Another thing: Ranger Lady said "there are only supposed to be six of you here and I count seven, so one of you is going to have to go." Really? Just like that, one of us has to go. Andrea said, truthfully, "I just got here, they let me in the gate." To which Ranger Lady replied, "They SHOULDN'T HAVE." Then bitch, go talk to your coworkers about letting people in after they're supposed to.

Now to be fair, Rob has one of those voices that "carries," even when he doesn't mean it to. So he was talking at what he considered to be a regular volume, but whenever he does this, the other six of us say "SHHHHHHHHH," since he's so fucking loud. It's not really his fault, he can't help it.

Now here comes the kicker....

We are still hanging out, keeping our music on at a VERY LOW volume. (Literally, they played "One Love" by Nas, a song I've heard a thousand times, and I couldn't even identify it until about 75% of the way through.) There came more flashlights, ostensibly from the Park Ranger Lady. Even though we had raised nothing remotely resembling a ruckus, I dart to the restroom to keep our total number at six (as far as the Rangers were concerned). Well, that and to take a leak. I had been drinking for like 4 hours.

I come back and apparently everything was okay: Ranger Lady had not shown up. Not five minutes later, a car comes down the road with its headlights on and stops in our area. I am about to go to my car and start driving home. Before I can, a police officer sees me and says "How you doing?" I, being fearful of all authority, am exceedingly polite. The cop I talk to is VERY, very cool. He basically says (paraphrasing), "Look man, I don't want to be here but technically we got a complaint from another camp and when that happens we kinda HAVE to check up on it. You guys look like you're not doing anything bad, just keep it down, okay?" I thank the officer and walk back to my crew, waiting for them to leave so I can hop in my Altima and get the fuck outta Green Lakes.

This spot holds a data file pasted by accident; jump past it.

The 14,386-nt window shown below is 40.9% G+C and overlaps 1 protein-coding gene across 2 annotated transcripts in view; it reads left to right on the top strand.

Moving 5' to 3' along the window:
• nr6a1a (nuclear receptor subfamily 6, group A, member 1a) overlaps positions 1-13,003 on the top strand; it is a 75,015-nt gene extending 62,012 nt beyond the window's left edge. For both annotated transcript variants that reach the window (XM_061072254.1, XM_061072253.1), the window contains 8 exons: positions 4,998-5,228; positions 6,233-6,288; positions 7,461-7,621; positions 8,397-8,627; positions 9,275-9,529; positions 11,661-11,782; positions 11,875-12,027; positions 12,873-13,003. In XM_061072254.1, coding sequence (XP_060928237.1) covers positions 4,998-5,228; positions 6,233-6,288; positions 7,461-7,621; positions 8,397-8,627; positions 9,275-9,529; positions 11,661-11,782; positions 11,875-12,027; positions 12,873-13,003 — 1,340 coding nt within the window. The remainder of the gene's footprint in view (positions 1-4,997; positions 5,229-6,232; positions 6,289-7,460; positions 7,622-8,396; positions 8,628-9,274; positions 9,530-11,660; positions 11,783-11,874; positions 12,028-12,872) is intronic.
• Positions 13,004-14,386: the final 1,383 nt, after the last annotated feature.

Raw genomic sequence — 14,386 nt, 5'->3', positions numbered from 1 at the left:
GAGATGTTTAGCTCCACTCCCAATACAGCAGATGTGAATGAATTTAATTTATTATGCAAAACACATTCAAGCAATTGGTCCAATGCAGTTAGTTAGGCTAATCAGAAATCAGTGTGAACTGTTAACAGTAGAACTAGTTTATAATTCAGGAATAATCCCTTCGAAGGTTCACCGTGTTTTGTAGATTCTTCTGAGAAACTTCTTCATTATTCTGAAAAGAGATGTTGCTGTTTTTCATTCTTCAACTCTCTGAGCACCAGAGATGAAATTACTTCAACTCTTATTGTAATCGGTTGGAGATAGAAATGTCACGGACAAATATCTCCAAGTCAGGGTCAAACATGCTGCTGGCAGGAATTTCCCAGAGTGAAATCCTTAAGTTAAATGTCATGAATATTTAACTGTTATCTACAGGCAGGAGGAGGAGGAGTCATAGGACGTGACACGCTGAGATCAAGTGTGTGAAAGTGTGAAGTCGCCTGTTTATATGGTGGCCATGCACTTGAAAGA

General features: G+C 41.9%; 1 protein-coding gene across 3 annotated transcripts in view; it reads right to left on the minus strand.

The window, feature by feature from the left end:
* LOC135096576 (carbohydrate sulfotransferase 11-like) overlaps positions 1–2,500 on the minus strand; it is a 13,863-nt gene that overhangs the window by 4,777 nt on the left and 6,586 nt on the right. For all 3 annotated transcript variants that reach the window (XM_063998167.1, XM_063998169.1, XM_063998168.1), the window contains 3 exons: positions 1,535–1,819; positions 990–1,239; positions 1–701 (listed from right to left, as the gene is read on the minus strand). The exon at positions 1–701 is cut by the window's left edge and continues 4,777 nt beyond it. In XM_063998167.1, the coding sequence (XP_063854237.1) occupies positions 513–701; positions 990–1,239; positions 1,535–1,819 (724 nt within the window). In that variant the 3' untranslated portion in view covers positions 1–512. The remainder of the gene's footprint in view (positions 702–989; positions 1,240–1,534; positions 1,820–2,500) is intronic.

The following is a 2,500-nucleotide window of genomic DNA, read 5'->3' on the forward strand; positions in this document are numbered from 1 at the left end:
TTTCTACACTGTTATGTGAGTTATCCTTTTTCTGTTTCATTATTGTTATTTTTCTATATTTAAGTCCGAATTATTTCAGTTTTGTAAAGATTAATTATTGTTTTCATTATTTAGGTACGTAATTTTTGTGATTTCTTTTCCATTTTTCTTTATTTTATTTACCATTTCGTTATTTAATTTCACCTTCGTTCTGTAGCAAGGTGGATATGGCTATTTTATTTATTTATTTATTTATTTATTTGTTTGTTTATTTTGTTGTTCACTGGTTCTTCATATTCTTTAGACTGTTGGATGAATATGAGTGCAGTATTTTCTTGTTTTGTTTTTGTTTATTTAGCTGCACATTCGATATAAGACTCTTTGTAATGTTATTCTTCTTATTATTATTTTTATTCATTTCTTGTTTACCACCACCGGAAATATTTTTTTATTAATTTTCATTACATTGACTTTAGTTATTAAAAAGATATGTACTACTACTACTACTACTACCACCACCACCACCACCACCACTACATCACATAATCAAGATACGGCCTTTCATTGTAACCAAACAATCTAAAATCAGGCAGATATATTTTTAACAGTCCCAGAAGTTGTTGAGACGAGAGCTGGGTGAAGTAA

As I walk to my peeps, I notice that the OTHER police officer is talking to Rob (who resembles Jake Gyllenhaal, kinda) and Dwayne (who looks kinda like Turk from Scrubs). The other cop seems to be a bit more of a hard-ass, taking a firmer tone with the two of them. Dwayne and Rob are both talkers, and they use this opportunity to start sweet-talking the officers and hopefully get them on our side(s). Rob starts talking about the Yankees, Dwayne starts talking about having kids, etc., etc. 

Suddenly -- and this was the fucking coup de grace -- the officer asked to see Dwayne's (Turk's) ID, saying something like "I just need to see your ID, you understand." He took it and scanned it through his police scan thing. He didn't ask anyone else for their ID. Not Rob (who was standing beside him), not Ploy, not DJ, not Richie, not Andrea and not me. Only Dwayne; only the black guy.

Luckily for Dwayne, he is an upstanding citizen and has no outstanding warrants (that the cops will ever find out about!), and so it was all good. Still, this level of harassment for such a paltry infraction screams that there is another agenda. Long story short, do not go to Green Lakes, because the people who run the place are racist.

Thursday, May 10, 2012

Hetero As It Gets (Ladies...)

It has been brought to my attention -- more than once, I might add -- that some have bandied about the notion that I, your humble narrator, might be a homosexual. This truly baffles me. But first a few housekeeping tips.

I don't think there is anything "wrong" with being gay, obviously. In fact, I would like to think that if I thought I were a gay guy, that I would be comfortable enough to come out and say it. I don't know if, when the rubber met the road, I would be able to actually do this. But I would like to think I could.

In the wake of Barack Obama finally joining most non-hypocritical people by saying he thinks gays should be able to get married, it seems that most of my friends are pretty tolerant of gay marriage and gay-related issues too. And actually, I am super-tolerant of all lifestyles. After all, if you live in a society where homosexuality is marginalized, why would you "choose" it? Wouldn't it just be easier to "choose" to be a heterosexual? I don't think you pick it; it definitely picks you.